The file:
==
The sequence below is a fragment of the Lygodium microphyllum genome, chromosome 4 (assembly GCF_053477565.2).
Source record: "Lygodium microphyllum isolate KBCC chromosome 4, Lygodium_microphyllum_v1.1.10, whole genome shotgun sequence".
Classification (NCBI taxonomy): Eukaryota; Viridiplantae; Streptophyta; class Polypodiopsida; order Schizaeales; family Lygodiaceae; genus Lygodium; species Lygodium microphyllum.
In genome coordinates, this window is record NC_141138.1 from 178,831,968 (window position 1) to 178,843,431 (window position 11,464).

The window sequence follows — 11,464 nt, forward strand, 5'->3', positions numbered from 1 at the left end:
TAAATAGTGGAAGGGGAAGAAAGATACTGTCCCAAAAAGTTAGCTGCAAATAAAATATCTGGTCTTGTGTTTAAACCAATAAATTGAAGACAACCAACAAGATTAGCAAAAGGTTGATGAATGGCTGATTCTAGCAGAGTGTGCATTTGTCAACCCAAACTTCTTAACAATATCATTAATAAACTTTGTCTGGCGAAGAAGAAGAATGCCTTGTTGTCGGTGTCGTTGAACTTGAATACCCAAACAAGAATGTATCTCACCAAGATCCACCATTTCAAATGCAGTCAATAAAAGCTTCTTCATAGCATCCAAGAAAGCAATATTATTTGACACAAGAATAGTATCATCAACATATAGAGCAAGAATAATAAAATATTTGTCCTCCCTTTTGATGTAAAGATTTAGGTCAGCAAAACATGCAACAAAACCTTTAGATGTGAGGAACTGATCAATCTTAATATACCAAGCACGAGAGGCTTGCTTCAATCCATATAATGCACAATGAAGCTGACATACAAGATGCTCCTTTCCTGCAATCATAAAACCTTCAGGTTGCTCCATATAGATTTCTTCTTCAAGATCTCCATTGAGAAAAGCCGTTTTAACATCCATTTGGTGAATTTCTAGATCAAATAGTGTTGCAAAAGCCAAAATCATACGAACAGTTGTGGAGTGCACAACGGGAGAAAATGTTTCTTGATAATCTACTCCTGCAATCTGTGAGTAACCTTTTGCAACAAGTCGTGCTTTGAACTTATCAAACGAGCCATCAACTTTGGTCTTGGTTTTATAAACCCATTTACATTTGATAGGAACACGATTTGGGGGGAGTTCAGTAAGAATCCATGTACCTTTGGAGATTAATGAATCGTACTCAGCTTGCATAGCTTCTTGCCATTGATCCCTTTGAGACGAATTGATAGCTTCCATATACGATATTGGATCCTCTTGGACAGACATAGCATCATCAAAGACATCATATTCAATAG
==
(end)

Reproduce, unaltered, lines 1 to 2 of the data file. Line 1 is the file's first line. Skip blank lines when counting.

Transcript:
The sequence below is a fragment of the Lygodium microphyllum genome, chromosome 4 (assembly GCF_053477565.2).
Source record: "Lygodium microphyllum isolate KBCC chromosome 4, Lygodium_microphyllum_v1.1.10, whole genome shotgun sequence".